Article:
onto the market. SRM is that part of the animal most likely to contain BSE
infectivity. Under European Union (EU) law, SRM must be removed immediately
after slaughter, stained, and disposed of safely. In addition, only cattle
under 30 months in the UK are permitted to enter the food chain. Other EU
states allow cattle over 30 months to enter the food supply, but only after
being tested for BSE.
The agency has raised the issue of SRM in intervention beef at senior level
within the EC and also hosted a delegation from Germany in December 2002.
Changes to procedures in German plants have since resulted in a reduction
in German SRM import breaches.
Urgent discussions are now underway with Spanish officials and a delegation
from Spain is due to visit the UK shortly. The matter will again be raised
with the European Commission in Brussels.
On FSA instructions, the Meat Hygiene Service (MHS) checks every notified
consignment of imported (non-UK) carcass beef when it arrives at the
cutting plant for the presence of SRM.
A further SRM breach has been identified relating to a finding of spleen,
which is also classified as SRM, in a sheep carcass imported from the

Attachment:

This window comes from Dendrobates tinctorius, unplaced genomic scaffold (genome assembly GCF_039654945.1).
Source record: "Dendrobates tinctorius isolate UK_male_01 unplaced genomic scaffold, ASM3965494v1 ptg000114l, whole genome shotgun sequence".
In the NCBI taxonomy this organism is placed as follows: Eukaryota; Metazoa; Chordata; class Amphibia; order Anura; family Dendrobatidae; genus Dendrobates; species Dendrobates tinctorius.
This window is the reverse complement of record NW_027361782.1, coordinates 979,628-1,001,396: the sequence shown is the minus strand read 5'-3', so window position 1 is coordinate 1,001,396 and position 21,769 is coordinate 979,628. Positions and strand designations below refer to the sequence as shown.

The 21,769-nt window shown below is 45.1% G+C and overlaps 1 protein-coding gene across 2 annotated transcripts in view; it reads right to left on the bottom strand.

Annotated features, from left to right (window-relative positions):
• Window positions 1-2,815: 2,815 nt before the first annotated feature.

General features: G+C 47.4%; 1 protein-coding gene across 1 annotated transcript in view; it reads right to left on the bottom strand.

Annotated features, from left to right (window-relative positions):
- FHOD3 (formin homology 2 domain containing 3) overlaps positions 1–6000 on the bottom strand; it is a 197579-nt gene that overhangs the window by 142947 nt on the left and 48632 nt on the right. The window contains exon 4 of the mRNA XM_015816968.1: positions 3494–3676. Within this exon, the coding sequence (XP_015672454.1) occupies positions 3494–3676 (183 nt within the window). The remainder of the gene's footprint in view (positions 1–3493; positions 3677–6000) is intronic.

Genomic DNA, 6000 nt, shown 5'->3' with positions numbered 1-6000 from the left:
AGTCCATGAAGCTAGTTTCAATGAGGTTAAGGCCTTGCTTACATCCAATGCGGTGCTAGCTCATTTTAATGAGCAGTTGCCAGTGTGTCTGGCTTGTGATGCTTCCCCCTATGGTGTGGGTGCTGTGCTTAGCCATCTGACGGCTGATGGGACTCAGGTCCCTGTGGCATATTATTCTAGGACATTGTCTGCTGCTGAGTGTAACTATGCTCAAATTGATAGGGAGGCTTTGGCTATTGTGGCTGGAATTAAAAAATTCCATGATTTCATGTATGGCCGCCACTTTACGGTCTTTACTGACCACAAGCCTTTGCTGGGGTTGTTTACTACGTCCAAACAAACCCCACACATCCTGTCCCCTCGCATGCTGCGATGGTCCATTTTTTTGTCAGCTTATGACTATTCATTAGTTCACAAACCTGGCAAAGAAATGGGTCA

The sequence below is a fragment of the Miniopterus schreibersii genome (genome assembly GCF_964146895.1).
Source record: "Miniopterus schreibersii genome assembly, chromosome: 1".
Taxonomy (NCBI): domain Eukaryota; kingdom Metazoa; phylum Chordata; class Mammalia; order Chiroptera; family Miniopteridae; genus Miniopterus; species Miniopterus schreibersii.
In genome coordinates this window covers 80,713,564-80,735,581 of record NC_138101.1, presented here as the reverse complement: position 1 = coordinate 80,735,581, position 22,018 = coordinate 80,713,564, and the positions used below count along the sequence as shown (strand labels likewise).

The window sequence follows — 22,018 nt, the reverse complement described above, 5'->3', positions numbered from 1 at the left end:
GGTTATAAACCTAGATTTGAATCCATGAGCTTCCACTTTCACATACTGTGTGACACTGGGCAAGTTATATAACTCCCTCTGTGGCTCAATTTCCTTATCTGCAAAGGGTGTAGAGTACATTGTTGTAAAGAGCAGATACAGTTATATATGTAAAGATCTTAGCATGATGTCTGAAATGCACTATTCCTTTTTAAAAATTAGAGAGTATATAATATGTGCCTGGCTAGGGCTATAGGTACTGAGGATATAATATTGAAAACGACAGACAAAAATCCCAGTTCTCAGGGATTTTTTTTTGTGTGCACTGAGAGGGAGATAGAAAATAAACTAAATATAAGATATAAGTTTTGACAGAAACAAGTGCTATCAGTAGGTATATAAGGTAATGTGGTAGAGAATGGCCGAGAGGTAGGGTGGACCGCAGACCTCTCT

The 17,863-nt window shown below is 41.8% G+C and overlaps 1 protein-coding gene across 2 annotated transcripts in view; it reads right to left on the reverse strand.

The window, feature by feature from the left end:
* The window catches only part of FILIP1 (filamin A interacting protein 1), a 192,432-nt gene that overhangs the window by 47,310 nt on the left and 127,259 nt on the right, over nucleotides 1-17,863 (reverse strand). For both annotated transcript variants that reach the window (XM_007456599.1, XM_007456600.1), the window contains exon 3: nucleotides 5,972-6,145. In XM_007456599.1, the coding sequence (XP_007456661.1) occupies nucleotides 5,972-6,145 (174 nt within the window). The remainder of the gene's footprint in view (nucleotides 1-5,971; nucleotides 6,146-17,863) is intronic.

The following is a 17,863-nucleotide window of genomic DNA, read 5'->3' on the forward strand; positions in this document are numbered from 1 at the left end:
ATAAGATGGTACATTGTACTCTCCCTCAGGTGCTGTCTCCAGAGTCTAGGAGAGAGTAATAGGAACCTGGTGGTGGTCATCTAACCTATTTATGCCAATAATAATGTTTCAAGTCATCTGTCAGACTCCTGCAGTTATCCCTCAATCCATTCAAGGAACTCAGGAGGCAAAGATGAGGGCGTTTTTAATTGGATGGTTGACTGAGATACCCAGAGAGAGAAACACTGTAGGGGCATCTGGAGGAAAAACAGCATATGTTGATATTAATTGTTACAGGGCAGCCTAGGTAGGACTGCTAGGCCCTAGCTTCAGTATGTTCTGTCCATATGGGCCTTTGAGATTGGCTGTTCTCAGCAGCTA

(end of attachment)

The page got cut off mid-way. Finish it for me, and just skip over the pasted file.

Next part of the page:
Republic of Ireland. The MHS discovered the breach on 24 Mar 2003 at
Smithfield Market in London. All the meat involved in these cases has been
detained under the Products of Animal Origin (Import and Export)
Regulations for disposal under the supervision of the MHS.
The chief veterinary officers in Spain, Germany and Ireland, and the EC
have been notified of these latest breaches. In all 15 cases the receiving
company in the UK was not responsible for the problem, said the FSA.
Date: Fri, 25 Apr 2003
From: Jun-ichi Ohnishi <email@example.com>
Summary of recent news reports in Japan on BSE testing
Japan will test half of the dead-on-farm cattle (over 2 years) during the
current fiscal year. According to Japanese newspapers on 31 Mar 2003,
although a new Japanese law effective 1 Apr 2003 states that all the cattle
over 24 months found dead on farms should be checked for BSE, the Ministry
of Agriculture, Fishery and Forestry (MAFF) said that they cannot check all
the dead animals in 17 prefectures, and that total test numbers will be
about half of the expected 80 000. The facilities are not ready, especially
in the major production areas of Hokkaido and Kagoshima, etc. 4700
dead-on-farm animals have been checked by MAFF since October 2001.
MAFF has not renewed [yet?] the publication of its statistics of test
results. The statistics of the Ministry of Health, Labour and Welfare